President Trump Signs New Law Affecting Russian, Iranian, and North Korean Sanctions

August 3, 2017

On August 2, 2017, President Donald Trump signed into law the Countering America’s Adversaries Through Sanctions Act (the “CAATSA” or “Act”), which imposes additional sanctions on Russia, Iran, and North Korea.


In drafting the CAATSA, Congress intended to restrict the Executive Branch’s ability to lift sanctions against Russia. To that end, the Act codifies previous executive orders sanctioning Russia and provides Congress the ability to restrict the President from implementing certain measures that would significantly alter current sanctions against Russia.

The Act imposes new sanctions against Russia in response to Russian cyber-attacks intended to disrupt the 2016 U.S. presidential election. Namely, the CAATSA blocks and prohibits transactions in all property and interests in property of persons identified by the President as undermining U.S. cybersecurity and persons identified as human rights violators. Previous legislation has been modified to limit certain projects related to crude oil extraction and to block the property and interests in property of corrupt Russian officials and their associates.

The Act also modifies the preexisting Sectoral Sanctions, discussed in our July 2014 memorandum and in our September 2014 memorandum, by shortening the maturity terms for dealings in new debt. The Act modifies Directive 1 such that U.S. persons are now prohibited from transacting in, providing financing for, or otherwise dealing in new debt with a maturity of longer than 14 days for persons identified on OFAC’s Sectoral Sanctions Identifications (SSI) List (reduced from 30 days). Directive 2, which targets Russia’s energy sector, has been modified such that U.S. persons cannot deal in debt longer than 60 days (reduced from 90 days).

Additionally, the Act amends Directive 4 to prohibit the provision, exportation, or reexportation by U.S. persons or persons within the U.S. of goods, services (except for financial services), or technology in support of exploration or production for new deepwater, Arctic offshore, or shale projects that have the potential to produce oil and that involve any person designated under Directive 4 or where the designated entity has a controlling interest or a substantial non-controlling ownership interest in such a project (defined as not less than a 33 percent interest). Directive 4 has thus been broadened insofar as it previously applied to projects involving entities owned 50 percent or more by a Directive 4 entity and was previously limited in geographic scope to projects in Russia.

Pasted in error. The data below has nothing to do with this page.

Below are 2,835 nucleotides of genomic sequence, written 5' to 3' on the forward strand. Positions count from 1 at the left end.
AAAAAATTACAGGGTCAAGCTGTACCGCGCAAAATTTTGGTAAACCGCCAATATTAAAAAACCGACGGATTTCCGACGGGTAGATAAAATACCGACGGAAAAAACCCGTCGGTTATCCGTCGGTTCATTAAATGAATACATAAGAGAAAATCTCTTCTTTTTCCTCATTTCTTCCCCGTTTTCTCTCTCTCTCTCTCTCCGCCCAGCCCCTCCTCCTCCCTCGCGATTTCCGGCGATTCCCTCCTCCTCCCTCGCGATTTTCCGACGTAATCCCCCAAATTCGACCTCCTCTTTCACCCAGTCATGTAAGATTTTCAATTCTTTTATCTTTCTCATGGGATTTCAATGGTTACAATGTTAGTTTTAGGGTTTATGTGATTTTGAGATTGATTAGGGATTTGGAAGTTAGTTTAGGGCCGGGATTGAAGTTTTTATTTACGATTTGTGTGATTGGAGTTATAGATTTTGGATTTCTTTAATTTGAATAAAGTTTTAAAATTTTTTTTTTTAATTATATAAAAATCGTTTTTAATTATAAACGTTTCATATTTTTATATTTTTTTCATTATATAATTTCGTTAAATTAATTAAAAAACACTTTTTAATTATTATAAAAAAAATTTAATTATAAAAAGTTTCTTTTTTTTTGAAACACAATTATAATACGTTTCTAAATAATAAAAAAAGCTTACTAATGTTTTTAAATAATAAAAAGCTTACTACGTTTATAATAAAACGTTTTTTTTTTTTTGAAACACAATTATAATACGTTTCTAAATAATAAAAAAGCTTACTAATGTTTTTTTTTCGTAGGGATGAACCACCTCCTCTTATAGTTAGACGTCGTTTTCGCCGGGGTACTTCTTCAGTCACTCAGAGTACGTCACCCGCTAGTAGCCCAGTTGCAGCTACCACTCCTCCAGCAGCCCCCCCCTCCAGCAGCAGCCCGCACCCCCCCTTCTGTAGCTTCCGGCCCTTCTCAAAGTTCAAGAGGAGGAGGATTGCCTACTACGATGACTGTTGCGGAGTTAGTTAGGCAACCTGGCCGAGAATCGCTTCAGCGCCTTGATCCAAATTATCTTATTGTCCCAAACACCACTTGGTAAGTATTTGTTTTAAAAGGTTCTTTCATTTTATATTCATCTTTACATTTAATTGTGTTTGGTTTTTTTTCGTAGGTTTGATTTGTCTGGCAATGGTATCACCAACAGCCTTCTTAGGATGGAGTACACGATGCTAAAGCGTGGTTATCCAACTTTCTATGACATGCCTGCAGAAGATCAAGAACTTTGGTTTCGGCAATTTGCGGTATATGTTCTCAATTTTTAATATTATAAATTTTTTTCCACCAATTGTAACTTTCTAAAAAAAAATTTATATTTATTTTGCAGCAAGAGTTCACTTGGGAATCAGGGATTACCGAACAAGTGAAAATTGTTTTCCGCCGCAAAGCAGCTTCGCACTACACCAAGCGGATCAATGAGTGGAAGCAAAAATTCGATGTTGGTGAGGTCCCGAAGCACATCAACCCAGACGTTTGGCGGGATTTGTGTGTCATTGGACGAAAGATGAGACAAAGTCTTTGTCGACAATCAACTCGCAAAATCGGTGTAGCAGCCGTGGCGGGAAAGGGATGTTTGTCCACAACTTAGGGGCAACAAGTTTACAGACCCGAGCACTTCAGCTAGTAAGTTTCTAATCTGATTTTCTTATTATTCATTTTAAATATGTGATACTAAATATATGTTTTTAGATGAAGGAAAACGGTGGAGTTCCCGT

As always, proceed with care when considering business dealings with entities in the financial services, energy, defense and related materiel sectors, and conduct thorough due diligence. Transactions and investments should be carefully evaluated to ensure compliance with U.S. law.


The CAATSA does little to change the current U.S. sanctions regime against Iran. Significantly, it does not alter the Joint Comprehensive Plan of Action (“JCPOA”), which, as discussed in our January 2016 memorandum, suspended a number of nuclear-related sanctions on Iran, including so-called “secondary sanctions,” and those restricting foreign subsidiaries of U.S. persons from conducting business with Iranian persons or entities.

Instead, the Act largely provides the President with additional authority to block the property and interests in property of certain persons and entities he designates, including persons involved in Iran’s ballistic missile program or other weapons of mass destruction programs, as well as those knowingly providing support for such a person. The President may also block the property and interests in property of human rights violators and those engaging in activities involving the supply or transfer to or from Iran of certain combat vehicles, artillery, arms, and related materiel. U.S. persons will be prohibited from engaging in transactions with any designated person.

North Korea

The Act amends prior legislation targeting North Korea by requiring that the President block the property and interests in property of persons that: (1) acquire certain earth minerals and metals from North Korea; (2) provide North Korea rocket, aviation, or jet fuel; (3) provide fuel, supplies, or services to previously sanctioned North Korean vessels; (4) insure or register a vessel owned or controlled by the North Korean government; or (5) maintain a correspondent account with any North Korean financial institution. Again, U.S. persons will be prohibited from engaging in transactions with any designated person or entity.

The Act also contains “discretionary designations,” which provides the President the ability to designate persons that, among other things, acquire certain earth minerals, textiles, and agricultural products from the North Korean government or that conduct certain transactions including in North Korea’s mining industries.

In addition, the Act prohibits “indirect correspondent accounts” by requiring that a U.S. financial institution cease providing services upon learning that it holds a correspondent account for a foreign bank used to provide financial services to a sanctioned person or entity.

Finally, the CAATSA restricts certain vessels owned by North Korea, North Korean persons, and other countries identified by the President as failing to comply with United Nations resolutions from entering into U.S. waters or transferring cargo in any U.S. port.

If you have any questions or concerns about U.S. sanctions against Iran, North Korea, or Russia, please contact one of the attorneys listed below.